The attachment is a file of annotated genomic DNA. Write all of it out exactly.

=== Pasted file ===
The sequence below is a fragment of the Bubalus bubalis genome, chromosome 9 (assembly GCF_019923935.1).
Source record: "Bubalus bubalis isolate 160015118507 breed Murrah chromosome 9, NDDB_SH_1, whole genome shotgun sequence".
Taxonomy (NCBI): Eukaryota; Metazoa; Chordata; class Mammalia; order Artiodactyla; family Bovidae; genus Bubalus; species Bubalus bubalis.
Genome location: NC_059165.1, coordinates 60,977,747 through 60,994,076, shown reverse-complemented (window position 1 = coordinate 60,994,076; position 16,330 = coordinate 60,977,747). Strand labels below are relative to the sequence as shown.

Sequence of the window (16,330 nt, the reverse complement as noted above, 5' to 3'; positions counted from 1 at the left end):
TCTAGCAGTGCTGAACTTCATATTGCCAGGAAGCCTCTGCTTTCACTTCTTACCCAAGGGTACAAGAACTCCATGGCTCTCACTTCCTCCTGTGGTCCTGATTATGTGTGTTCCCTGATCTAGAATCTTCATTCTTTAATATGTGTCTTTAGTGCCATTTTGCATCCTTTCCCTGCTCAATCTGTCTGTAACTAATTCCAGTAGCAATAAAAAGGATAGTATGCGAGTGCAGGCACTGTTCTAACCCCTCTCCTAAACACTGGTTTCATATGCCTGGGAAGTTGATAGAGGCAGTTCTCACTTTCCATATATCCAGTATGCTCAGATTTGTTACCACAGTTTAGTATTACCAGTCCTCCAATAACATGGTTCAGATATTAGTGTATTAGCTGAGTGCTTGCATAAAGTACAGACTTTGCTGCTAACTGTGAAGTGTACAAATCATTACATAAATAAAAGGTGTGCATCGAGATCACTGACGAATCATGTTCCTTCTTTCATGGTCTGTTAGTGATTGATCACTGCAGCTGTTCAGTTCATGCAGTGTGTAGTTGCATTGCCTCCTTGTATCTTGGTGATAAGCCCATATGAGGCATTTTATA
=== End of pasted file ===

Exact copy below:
The sequence below is a fragment of the Bubalus bubalis genome, chromosome 9 (assembly GCF_019923935.1).
Source record: "Bubalus bubalis isolate 160015118507 breed Murrah chromosome 9, NDDB_SH_1, whole genome shotgun sequence".
Taxonomy (NCBI): Eukaryota; Metazoa; Chordata; class Mammalia; order Artiodactyla; family Bovidae; genus Bubalus; species Bubalus bubalis.
Genome location: NC_059165.1, coordinates 60,977,747 through 60,994,076, shown reverse-complemented (window position 1 = coordinate 60,994,076; position 16,330 = coordinate 60,977,747). Strand labels below are relative to the sequence as shown.

Sequence of the window (16,330 nt, the reverse complement as noted above, 5' to 3'; positions counted from 1 at the left end):
TCTAGCAGTGCTGAACTTCATATTGCCAGGAAGCCTCTGCTTTCACTTCTTACCCAAGGGTACAAGAACTCCATGGCTCTCACTTCCTCCTGTGGTCCTGATTATGTGTGTTCCCTGATCTAGAATCTTCATTCTTTAATATGTGTCTTTAGTGCCATTTTGCATCCTTTCCCTGCTCAATCTGTCTGTAACTAATTCCAGTAGCAATAAAAAGGATAGTATGCGAGTGCAGGCACTGTTCTAACCCCTCTCCTAAACACTGGTTTCATATGCCTGGGAAGTTGATAGAGGCAGTTCTCACTTTCCATATATCCAGTATGCTCAGATTTGTTACCACAGTTTAGTATTACCAGTCCTCCAATAACATGGTTCAGATATTAGTGTATTAGCTGAGTGCTTGCATAAAGTACAGACTTTGCTGCTAACTGTGAAGTGTACAAATCATTACATAAATAAAAGGTGTGCATCGAGATCACTGACGAATCATGTTCCTTCTTTCATGGTCTGTTAGTGATTGATCACTGCAGCTGTTCAGTTCATGCAGTGTGTAGTTGCATTGCCTCCTTGTATCTTGGTGATAAGCCCATATGAGGCATTTTATA